Archive for the ‘ Internet policy ’ Category

Say no to Net Neutrality repeal

Protect open Internet for all.

On Wednesday Nov 22nd 2017, the FCC has published a new proposal to undo the existing net neutrality rules meant to prevent ISPs from creating a multi-tiered Internet, where they can freely charge extra fees for faster access to some websites. This new proposal if passed, will basically make the cable companies the gate keepers. They will be able to pick and choose winners and losers, whoever pays them a big check will have their content delivered faster to users, while small businesses and individuals will have a big barrier erected against them to enter the market and deliver innovative products to the public.

This is against the philosophy which created the Internet in the first place, an open and innovative Internet, which provides a level playing field for all.

Act now, say no to the new proposal –

Do not repeal net neutrality

Battle for the net


How to locate broadband Internet service providers in your area.

The FCC keeps a database of national broadband providers and it is publicly accessible at Just enter your full address or Zip code, and it will the broadband providers in your area as well as the advertised speed. One caveat is the data was last updated on June 2014, thus you might get latest information.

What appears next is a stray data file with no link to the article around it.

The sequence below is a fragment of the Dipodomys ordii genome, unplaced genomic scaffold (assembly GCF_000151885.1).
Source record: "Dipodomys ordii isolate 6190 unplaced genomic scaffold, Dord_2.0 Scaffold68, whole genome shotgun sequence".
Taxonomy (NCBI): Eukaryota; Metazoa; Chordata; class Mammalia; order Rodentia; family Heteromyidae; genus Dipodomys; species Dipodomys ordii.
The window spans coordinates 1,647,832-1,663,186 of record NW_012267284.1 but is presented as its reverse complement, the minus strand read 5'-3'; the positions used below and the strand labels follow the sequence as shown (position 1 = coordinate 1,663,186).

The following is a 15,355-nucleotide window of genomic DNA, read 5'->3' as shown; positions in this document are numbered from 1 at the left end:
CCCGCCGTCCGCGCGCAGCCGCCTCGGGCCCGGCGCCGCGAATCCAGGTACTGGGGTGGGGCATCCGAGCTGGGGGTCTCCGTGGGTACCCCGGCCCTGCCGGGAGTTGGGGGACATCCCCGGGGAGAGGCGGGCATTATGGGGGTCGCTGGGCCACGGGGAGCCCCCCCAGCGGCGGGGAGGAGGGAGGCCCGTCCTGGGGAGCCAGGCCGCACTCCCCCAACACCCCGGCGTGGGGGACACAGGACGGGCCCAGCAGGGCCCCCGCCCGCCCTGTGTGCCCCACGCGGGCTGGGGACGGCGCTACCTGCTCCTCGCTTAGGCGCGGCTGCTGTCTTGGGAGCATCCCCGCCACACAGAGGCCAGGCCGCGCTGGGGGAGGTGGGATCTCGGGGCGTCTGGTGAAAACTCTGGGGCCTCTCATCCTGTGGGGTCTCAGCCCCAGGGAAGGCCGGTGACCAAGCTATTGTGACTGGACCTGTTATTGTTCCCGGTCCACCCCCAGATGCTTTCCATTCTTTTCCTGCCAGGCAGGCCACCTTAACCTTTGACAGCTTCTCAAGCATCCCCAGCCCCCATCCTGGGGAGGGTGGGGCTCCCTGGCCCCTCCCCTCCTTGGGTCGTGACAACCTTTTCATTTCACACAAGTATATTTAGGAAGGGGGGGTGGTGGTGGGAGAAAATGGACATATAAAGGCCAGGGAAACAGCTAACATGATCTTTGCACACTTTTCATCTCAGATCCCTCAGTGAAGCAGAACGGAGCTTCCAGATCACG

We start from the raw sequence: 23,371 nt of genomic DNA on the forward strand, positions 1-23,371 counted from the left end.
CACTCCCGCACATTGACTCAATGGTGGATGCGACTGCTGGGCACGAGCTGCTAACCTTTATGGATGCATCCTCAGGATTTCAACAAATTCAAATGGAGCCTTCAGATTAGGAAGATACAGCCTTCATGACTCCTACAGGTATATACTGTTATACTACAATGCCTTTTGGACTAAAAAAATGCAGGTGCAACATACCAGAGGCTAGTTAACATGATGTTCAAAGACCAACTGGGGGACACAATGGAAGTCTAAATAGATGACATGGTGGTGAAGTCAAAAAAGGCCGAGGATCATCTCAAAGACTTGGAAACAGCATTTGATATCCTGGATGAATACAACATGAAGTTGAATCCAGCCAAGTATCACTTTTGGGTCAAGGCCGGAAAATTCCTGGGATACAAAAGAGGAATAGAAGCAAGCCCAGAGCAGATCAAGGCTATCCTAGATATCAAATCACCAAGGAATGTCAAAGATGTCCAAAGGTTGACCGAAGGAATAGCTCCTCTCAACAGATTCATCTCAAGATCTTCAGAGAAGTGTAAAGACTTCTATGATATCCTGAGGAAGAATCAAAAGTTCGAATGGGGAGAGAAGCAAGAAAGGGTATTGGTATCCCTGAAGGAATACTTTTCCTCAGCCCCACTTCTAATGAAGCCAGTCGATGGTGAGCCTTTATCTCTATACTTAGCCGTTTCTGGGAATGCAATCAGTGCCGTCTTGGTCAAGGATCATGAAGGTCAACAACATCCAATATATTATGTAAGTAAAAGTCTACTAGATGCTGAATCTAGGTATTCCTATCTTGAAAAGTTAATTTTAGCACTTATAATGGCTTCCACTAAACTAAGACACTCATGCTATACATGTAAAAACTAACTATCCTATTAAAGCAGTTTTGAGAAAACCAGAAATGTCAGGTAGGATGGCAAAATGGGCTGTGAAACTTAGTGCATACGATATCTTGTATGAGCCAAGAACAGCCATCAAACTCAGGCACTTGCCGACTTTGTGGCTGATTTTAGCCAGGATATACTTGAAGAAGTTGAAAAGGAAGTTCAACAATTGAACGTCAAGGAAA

I checked the database for an area which had Google Fiber for the last 9 or 10 months, and it didn’t show Google Fiber as available in that area. The database has Google Fiber Inc. as a provider listed though.

If you want to check if Google Fiber is available or coming soon to your area check

Once nice thing about the National broadband Map is the open standards API they made available to the public. It is well documented and very easy to pull data from programmatically. The API also gives you access to Census data and demographic information.

Note – most of the queries require the FIPS state and/or county codes (Federal Information Processing Standard state code). For instance, for New York state, the FIPS code is 36. Any county within a state will have FIPS county code of state FIPS code + county FIPS code. Bronx county’s (FIPS 005) full code would be 36005, for instance.

Here is a simple python script on how to interact with the API, will use Bronx county and/or NY as an example.

Let us get the overall broadband ranking within New York state –

import requests
for item in r:
    print item.get('rank'), item.get('geographyName')

Output based on ranking would look like this –
1 Franklin
2 Cattaraugus
3 Allegany
4 Schoharie
5 Otsego
6 Lewis
7 Washington
8 Hamilton
9 Yates
10 Delaware
11 Steuben
12 Wyoming
13 Cayuga
14 Jefferson